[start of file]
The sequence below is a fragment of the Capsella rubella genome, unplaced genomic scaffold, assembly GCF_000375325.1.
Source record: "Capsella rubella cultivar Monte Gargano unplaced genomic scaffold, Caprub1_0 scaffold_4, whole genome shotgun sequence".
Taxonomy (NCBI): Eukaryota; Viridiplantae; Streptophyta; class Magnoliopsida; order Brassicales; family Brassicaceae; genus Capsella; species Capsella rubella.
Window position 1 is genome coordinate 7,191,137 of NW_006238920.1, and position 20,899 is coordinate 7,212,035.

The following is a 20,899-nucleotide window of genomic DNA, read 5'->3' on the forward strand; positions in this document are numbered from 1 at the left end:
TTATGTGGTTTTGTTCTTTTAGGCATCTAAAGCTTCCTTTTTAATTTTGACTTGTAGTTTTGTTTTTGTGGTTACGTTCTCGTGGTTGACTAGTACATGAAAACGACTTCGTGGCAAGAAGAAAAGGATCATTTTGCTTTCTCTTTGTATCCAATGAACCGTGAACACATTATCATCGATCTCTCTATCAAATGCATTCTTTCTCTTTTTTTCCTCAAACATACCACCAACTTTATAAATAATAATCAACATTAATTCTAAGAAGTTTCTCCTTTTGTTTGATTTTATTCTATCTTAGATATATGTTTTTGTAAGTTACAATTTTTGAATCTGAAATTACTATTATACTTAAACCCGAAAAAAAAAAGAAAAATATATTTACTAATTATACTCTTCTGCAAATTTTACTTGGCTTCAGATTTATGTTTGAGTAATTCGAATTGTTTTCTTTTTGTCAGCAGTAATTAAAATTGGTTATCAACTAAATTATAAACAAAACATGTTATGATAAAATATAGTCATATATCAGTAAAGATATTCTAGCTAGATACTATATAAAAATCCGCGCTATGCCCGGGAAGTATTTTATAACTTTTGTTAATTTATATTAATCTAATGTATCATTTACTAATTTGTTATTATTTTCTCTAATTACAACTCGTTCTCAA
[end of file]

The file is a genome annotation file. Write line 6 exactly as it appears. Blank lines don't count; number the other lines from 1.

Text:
TTATGTGGTTTTGTTCTTTTAGGCATCTAAAGCTTCCTTTTTAATTTTGACTTGTAGTTTTGTTTTTGTGGTTACGTTCTCGTGGTTGACTAGTACATGAAAACGACTTCGTGGCAAGAAGAAAAGGATCATTTTGCTTTCTCTTTGTATCCAATGAACCGTGAACACATTATCATCGATCTCTCTATCAAATGCATTCTTTCTCTTTTTTTCCTCAAACATACCACCAACTTTATAAATAATAATCAACATTAATTCTAAGAAGTTTCTCCTTTTGTTTGATTTTATTCTATCTTAGATATATGTTTTTGTAAGTTACAATTTTTGAATCTGAAATTACTATTATACTTAAACCCGAAAAAAAAAAGAAAAATATATTTACTAATTATACTCTTCTGCAAATTTTACTTGGCTTCAGATTTATGTTTGAGTAATTCGAATTGTTTTCTTTTTGTCAGCAGTAATTAAAATTGGTTATCAACTAAATTATAAACAAAACATGTTATGATAAAATATAGTCATATATCAGTAAAGATATTCTAGCTAGATACTATATAAAAATCCGCGCTATGCCCGGGAAGTATTTTATAACTTTTGTTAATTTATATTAATCTAATGTATCATTTACTAATTTGTTATTATTTTCTCTAATTACAACTCGTTCTCAA